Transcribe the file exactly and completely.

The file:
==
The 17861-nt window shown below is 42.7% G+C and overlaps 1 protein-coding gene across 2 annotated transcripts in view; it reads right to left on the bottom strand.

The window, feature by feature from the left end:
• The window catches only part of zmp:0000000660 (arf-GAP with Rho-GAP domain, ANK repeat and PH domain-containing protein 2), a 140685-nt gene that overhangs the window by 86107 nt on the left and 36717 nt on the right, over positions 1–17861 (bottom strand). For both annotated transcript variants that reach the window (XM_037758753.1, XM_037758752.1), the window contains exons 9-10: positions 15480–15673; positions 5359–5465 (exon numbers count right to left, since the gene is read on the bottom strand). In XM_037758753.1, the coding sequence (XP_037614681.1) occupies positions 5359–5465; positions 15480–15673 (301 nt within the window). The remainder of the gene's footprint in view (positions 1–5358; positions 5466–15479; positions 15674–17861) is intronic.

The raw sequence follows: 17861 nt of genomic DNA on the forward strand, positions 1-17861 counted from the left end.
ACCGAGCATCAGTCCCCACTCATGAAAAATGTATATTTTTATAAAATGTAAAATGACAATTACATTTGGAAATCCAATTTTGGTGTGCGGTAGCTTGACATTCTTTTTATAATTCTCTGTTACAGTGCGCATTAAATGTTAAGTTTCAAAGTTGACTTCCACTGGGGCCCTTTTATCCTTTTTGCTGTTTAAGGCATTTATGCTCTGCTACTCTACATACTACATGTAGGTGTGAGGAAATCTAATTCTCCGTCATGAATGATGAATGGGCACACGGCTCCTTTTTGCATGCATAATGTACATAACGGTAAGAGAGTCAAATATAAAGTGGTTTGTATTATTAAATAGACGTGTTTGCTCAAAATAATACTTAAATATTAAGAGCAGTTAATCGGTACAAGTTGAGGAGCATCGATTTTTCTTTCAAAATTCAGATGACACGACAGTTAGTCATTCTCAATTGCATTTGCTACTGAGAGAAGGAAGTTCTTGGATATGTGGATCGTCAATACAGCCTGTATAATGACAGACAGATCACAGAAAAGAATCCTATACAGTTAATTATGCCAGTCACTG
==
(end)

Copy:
The 17861-nt window shown below is 42.7% G+C and overlaps 1 protein-coding gene across 2 annotated transcripts in view; it reads right to left on the bottom strand.

The window, feature by feature from the left end:
• The window catches only part of zmp:0000000660 (arf-GAP with Rho-GAP domain, ANK repeat and PH domain-containing protein 2), a 140685-nt gene that overhangs the window by 86107 nt on the left and 36717 nt on the right, over positions 1–17861 (bottom strand). For both annotated transcript variants that reach the window (XM_037758753.1, XM_037758752.1), the window contains exons 9-10: positions 15480–15673; positions 5359–5465 (exon numbers count right to left, since the gene is read on the bottom strand). In XM_037758753.1, the coding sequence (XP_037614681.1) occupies positions 5359–5465; positions 15480–15673 (301 nt within the window). The remainder of the gene's footprint in view (positions 1–5358; positions 5466–15479; positions 15674–17861) is intronic.

The raw sequence follows: 17861 nt of genomic DNA on the forward strand, positions 1-17861 counted from the left end.
ACCGAGCATCAGTCCCCACTCATGAAAAATGTATATTTTTATAAAATGTAAAATGACAATTACATTTGGAAATCCAATTTTGGTGTGCGGTAGCTTGACATTCTTTTTATAATTCTCTGTTACAGTGCGCATTAAATGTTAAGTTTCAAAGTTGACTTCCACTGGGGCCCTTTTATCCTTTTTGCTGTTTAAGGCATTTATGCTCTGCTACTCTACATACTACATGTAGGTGTGAGGAAATCTAATTCTCCGTCATGAATGATGAATGGGCACACGGCTCCTTTTTGCATGCATAATGTACATAACGGTAAGAGAGTCAAATATAAAGTGGTTTGTATTATTAAATAGACGTGTTTGCTCAAAATAATACTTAAATATTAAGAGCAGTTAATCGGTACAAGTTGAGGAGCATCGATTTTTCTTTCAAAATTCAGATGACACGACAGTTAGTCATTCTCAATTGCATTTGCTACTGAGAGAAGGAAGTTCTTGGATATGTGGATCGTCAATACAGCCTGTATAATGACAGACAGATCACAGAAAAGAATCCTATACAGTTAATTATGCCAGTCACTG